So after reading through Kwame Anthony Appiah’s Cosmopolitanism
, I started looking around for other books that would examine perspectives like his. Conceptions of global citizenship and multinational civic engagement and identity building.
|My own country Canada's policy of welcome to all immigrant groups|
is part of a program of multiculturalism that's integrated our major
cities and helped build one of the first post-national countries.
I’ve had some limited success so far. I’ve snagged a couple of things by Pheng Cheah
which are on my list to get to pretty soon. And I also found an interesting little book by a philosophically inclined journalist named Atossa Araxia Abrahamian
The Cosmopolites: The Coming of the Global Citizen
is a title dripping in irony. When I read Appiah’s abstract arguments in favour of embracing cosmopolitan, multicultural, multinational aspects of our identities, I found an optimistic, hopeful vision of humanity’s potential for coexistence and friendship.
Appiah’s philosophy and his life are conceptual and living arguments for embracing our multiplicity. We too often today use strictly defined terms – ex. Muslim, English-speaker, Quebecer, Burmese, Russian – to stake borders around our identities. We make a single or very few of these definitions primary to our identities, and see the world as a collision of these strictly-defined identities and allegiances.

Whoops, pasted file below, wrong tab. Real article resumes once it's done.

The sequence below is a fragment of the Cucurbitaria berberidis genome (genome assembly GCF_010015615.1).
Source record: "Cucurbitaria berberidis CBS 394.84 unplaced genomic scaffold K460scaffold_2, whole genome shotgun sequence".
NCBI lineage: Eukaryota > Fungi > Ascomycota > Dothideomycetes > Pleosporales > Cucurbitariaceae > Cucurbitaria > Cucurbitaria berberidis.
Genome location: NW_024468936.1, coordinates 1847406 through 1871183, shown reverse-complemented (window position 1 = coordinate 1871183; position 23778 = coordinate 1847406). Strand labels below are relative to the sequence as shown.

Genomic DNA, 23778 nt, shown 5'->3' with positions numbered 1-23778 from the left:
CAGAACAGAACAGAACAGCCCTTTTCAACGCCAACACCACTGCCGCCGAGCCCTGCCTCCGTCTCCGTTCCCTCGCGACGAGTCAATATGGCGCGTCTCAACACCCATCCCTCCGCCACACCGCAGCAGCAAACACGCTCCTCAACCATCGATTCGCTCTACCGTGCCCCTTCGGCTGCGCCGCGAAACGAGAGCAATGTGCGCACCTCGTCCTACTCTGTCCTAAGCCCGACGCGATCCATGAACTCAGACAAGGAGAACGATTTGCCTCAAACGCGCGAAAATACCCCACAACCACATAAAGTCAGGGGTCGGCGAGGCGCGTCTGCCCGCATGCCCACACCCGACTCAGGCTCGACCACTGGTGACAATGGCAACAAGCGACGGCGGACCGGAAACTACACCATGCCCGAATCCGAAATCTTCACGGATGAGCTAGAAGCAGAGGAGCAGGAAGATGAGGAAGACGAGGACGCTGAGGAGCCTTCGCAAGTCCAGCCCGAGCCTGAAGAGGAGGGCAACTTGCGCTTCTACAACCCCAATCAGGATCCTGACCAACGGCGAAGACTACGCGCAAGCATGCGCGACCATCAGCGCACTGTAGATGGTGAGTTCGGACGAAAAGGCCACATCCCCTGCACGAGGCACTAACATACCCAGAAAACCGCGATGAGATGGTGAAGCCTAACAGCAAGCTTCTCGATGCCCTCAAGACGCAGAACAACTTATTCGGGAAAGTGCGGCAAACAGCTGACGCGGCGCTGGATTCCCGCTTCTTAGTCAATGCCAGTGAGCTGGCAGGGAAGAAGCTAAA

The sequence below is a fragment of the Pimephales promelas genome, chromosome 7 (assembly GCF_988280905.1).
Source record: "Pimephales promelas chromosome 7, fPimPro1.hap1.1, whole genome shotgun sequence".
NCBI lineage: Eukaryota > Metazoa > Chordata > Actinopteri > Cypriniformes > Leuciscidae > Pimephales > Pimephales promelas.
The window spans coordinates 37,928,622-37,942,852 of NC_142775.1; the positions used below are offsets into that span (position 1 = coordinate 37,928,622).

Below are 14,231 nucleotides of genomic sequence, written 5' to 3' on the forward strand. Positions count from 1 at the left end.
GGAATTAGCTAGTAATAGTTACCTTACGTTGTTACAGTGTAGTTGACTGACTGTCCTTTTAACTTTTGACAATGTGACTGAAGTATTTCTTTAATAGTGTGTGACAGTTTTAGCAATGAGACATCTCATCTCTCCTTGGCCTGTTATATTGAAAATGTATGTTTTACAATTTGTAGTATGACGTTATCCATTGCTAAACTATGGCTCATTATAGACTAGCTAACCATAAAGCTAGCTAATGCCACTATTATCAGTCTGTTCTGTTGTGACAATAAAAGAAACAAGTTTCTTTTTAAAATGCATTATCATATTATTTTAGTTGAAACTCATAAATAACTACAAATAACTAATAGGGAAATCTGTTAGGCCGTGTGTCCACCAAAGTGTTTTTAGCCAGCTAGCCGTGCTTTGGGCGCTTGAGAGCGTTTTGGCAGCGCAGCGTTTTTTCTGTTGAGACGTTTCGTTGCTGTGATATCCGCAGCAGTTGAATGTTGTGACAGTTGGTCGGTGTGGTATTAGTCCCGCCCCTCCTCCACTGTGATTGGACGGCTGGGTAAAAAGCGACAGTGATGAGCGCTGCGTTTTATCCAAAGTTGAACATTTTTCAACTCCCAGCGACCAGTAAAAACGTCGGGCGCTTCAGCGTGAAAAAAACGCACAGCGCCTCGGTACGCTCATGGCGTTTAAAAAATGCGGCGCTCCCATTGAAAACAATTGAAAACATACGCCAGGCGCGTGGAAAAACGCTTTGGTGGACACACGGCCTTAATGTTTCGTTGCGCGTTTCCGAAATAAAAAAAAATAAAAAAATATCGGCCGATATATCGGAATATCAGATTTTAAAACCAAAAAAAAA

But if we embrace the differences within our own identities and societies, we’ll make ourselves more open to building relationships with people whose cultures have very different thematic concepts and traditions.
It sounds like a paradox, but focussing on our own differences makes it easier to build kinship across cultural and national lines. We explore our many different vectors of cultural creation.
Sounds fantastic. But Abrahamian’s empirical, journalistic perspective brings a dark angle to the embrace of cosmopolitan identities.
Reading The Cosmopolites